How Can Plates Move Apart at the Mid-Ocean Ridges and Not Leave a Deep Gap in the Lithosphere?

can-plates-move-apart-mid-ocean-ridges-leave-deep-gap-lithosphere Credit: Tobias Bernhard/Oxford Scientific/Getty Images

According to the National Oceanographic and Atmospheric Administration, the reason the divergent plate boundaries at mid-ocean ridges don't result in gaps in the Earth's crust is that when the plates move apart, they allow magma to well up from beneath and form new rock. At each of these ridges, new ocean floor is created constantly, filling in any potential gaps.

Earth's tectonic plates are constantly in motion. When two plates collide, they form a convergent boundary, either buckling or forcing one beneath the other. When two plates move apart, they form a divergent boundary, opening up a gap in the Earth's crust. However, any gap opened in the crust is quickly filled from below, due to the presence of molten magma in the Earth's mantle. Any reduction of pressure caused by the opening of a new gap is quickly filled, producing new material for the Earth's crust.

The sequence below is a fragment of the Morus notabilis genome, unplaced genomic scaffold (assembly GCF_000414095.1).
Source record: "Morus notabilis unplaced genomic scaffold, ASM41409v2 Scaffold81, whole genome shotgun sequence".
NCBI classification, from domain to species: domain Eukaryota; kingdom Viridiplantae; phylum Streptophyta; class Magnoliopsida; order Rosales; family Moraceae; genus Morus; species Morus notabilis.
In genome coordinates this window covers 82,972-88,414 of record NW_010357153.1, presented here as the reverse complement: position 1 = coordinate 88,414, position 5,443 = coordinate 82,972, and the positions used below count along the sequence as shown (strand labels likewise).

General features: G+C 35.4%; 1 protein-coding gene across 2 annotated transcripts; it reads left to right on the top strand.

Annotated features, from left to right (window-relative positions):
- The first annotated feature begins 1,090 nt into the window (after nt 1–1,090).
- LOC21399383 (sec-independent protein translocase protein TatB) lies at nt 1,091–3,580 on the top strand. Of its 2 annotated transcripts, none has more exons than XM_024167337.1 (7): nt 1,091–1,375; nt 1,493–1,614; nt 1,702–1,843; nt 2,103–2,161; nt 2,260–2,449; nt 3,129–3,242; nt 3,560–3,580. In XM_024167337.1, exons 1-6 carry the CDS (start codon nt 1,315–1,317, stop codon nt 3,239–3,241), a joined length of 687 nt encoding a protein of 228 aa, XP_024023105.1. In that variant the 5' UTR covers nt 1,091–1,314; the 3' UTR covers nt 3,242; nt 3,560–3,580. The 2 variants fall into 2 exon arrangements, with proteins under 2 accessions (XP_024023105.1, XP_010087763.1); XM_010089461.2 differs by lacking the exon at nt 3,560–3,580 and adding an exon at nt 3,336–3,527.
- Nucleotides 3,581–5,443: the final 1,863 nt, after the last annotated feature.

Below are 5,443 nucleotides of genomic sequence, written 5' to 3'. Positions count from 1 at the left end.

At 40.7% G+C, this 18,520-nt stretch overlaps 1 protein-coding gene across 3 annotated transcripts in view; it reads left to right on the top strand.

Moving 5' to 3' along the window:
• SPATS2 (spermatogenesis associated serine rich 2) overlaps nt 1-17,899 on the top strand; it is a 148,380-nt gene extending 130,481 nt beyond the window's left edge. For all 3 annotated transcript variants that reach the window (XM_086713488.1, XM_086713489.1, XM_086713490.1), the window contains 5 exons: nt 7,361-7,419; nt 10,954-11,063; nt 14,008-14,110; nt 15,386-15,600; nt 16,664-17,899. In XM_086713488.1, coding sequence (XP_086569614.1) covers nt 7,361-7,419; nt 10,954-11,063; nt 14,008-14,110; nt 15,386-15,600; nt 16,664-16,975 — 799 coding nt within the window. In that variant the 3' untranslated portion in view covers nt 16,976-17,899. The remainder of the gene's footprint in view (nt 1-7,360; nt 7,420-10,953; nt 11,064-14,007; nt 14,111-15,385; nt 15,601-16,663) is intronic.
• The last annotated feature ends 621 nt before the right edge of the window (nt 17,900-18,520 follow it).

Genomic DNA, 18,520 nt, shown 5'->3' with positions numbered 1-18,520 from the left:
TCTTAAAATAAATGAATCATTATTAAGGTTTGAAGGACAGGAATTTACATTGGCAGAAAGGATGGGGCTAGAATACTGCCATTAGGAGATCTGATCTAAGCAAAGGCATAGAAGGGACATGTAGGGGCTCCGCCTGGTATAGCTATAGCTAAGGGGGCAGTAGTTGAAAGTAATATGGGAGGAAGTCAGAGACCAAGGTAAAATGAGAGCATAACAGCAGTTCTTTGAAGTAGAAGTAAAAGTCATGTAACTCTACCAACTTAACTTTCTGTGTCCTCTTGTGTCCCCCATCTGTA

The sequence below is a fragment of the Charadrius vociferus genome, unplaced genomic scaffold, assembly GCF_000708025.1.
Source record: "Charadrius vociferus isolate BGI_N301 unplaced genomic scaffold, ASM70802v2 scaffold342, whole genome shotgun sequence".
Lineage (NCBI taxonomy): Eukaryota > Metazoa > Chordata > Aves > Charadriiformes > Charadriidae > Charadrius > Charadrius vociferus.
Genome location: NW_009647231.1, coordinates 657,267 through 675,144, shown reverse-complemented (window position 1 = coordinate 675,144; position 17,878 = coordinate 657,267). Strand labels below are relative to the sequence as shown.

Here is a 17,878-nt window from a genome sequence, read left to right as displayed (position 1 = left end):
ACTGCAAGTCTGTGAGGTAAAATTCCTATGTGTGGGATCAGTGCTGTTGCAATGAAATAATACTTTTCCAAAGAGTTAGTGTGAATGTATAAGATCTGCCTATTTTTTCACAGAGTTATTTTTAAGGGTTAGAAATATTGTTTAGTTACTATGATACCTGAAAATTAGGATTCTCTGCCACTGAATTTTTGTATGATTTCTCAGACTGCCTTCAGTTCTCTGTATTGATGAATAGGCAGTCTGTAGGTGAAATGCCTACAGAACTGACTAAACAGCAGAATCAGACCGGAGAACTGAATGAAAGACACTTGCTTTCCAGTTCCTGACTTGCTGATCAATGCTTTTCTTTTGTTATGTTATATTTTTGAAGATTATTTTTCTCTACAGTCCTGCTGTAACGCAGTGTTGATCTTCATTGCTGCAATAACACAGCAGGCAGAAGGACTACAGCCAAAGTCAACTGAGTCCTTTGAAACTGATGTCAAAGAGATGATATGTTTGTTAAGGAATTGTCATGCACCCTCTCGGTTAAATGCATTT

The magma found at these mid-ocean ridges is usually more viscous than the magma that wells up inside volcanoes. Instead of forming large mountains and islands, ridges usually form relatively flat structures as the plates move away from each other. Typically, a ridge produces somewhere between 25 and 100 millimeters of new crust every year through this method.